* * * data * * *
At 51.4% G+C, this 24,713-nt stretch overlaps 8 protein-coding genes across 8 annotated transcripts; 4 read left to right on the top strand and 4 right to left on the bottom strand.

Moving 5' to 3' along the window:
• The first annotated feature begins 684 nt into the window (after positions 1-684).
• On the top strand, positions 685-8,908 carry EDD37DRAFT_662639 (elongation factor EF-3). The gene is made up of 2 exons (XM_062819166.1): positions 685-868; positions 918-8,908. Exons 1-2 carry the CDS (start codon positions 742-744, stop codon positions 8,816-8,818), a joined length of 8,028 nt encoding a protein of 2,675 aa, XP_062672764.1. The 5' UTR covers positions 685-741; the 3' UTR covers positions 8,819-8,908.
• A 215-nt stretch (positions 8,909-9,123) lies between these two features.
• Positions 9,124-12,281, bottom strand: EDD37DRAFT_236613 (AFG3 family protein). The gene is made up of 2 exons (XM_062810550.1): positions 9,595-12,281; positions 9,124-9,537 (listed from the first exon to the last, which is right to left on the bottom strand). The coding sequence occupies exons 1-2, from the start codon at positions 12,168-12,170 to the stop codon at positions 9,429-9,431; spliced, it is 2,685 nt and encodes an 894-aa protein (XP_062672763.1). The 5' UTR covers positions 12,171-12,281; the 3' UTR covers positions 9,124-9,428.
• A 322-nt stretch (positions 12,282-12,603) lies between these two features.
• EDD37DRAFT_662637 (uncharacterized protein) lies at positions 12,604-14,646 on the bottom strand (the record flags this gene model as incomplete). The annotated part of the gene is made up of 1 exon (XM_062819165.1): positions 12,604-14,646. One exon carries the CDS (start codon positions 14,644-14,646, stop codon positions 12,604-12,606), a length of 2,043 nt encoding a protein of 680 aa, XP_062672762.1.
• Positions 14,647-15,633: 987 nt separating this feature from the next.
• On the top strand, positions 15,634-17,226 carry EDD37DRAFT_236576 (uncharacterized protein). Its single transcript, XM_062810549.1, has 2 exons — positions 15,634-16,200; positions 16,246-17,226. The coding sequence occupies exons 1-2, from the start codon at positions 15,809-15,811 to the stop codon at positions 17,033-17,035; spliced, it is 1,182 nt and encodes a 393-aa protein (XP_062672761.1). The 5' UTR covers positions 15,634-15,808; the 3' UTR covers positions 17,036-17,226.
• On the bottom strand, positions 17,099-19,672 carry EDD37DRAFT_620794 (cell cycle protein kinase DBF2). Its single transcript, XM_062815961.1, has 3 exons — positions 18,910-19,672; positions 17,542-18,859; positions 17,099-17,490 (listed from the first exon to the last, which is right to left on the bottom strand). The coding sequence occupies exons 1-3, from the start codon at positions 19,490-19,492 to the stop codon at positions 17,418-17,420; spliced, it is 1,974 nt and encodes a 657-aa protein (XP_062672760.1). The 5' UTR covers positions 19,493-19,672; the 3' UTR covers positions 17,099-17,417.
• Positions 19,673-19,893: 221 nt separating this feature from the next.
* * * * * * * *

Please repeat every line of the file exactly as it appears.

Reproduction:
At 51.4% G+C, this 24,713-nt stretch overlaps 8 protein-coding genes across 8 annotated transcripts; 4 read left to right on the top strand and 4 right to left on the bottom strand.

Moving 5' to 3' along the window:
• The first annotated feature begins 684 nt into the window (after positions 1-684).
• On the top strand, positions 685-8,908 carry EDD37DRAFT_662639 (elongation factor EF-3). The gene is made up of 2 exons (XM_062819166.1): positions 685-868; positions 918-8,908. Exons 1-2 carry the CDS (start codon positions 742-744, stop codon positions 8,816-8,818), a joined length of 8,028 nt encoding a protein of 2,675 aa, XP_062672764.1. The 5' UTR covers positions 685-741; the 3' UTR covers positions 8,819-8,908.
• A 215-nt stretch (positions 8,909-9,123) lies between these two features.
• Positions 9,124-12,281, bottom strand: EDD37DRAFT_236613 (AFG3 family protein). The gene is made up of 2 exons (XM_062810550.1): positions 9,595-12,281; positions 9,124-9,537 (listed from the first exon to the last, which is right to left on the bottom strand). The coding sequence occupies exons 1-2, from the start codon at positions 12,168-12,170 to the stop codon at positions 9,429-9,431; spliced, it is 2,685 nt and encodes an 894-aa protein (XP_062672763.1). The 5' UTR covers positions 12,171-12,281; the 3' UTR covers positions 9,124-9,428.
• A 322-nt stretch (positions 12,282-12,603) lies between these two features.
• EDD37DRAFT_662637 (uncharacterized protein) lies at positions 12,604-14,646 on the bottom strand (the record flags this gene model as incomplete). The annotated part of the gene is made up of 1 exon (XM_062819165.1): positions 12,604-14,646. One exon carries the CDS (start codon positions 14,644-14,646, stop codon positions 12,604-12,606), a length of 2,043 nt encoding a protein of 680 aa, XP_062672762.1.
• Positions 14,647-15,633: 987 nt separating this feature from the next.
• On the top strand, positions 15,634-17,226 carry EDD37DRAFT_236576 (uncharacterized protein). Its single transcript, XM_062810549.1, has 2 exons — positions 15,634-16,200; positions 16,246-17,226. The coding sequence occupies exons 1-2, from the start codon at positions 15,809-15,811 to the stop codon at positions 17,033-17,035; spliced, it is 1,182 nt and encodes a 393-aa protein (XP_062672761.1). The 5' UTR covers positions 15,634-15,808; the 3' UTR covers positions 17,036-17,226.
• On the bottom strand, positions 17,099-19,672 carry EDD37DRAFT_620794 (cell cycle protein kinase DBF2). Its single transcript, XM_062815961.1, has 3 exons — positions 18,910-19,672; positions 17,542-18,859; positions 17,099-17,490 (listed from the first exon to the last, which is right to left on the bottom strand). The coding sequence occupies exons 1-3, from the start codon at positions 19,490-19,492 to the stop codon at positions 17,418-17,420; spliced, it is 1,974 nt and encodes a 657-aa protein (XP_062672760.1). The 5' UTR covers positions 19,493-19,672; the 3' UTR covers positions 17,099-17,417.
• Positions 19,673-19,893: 221 nt separating this feature from the next.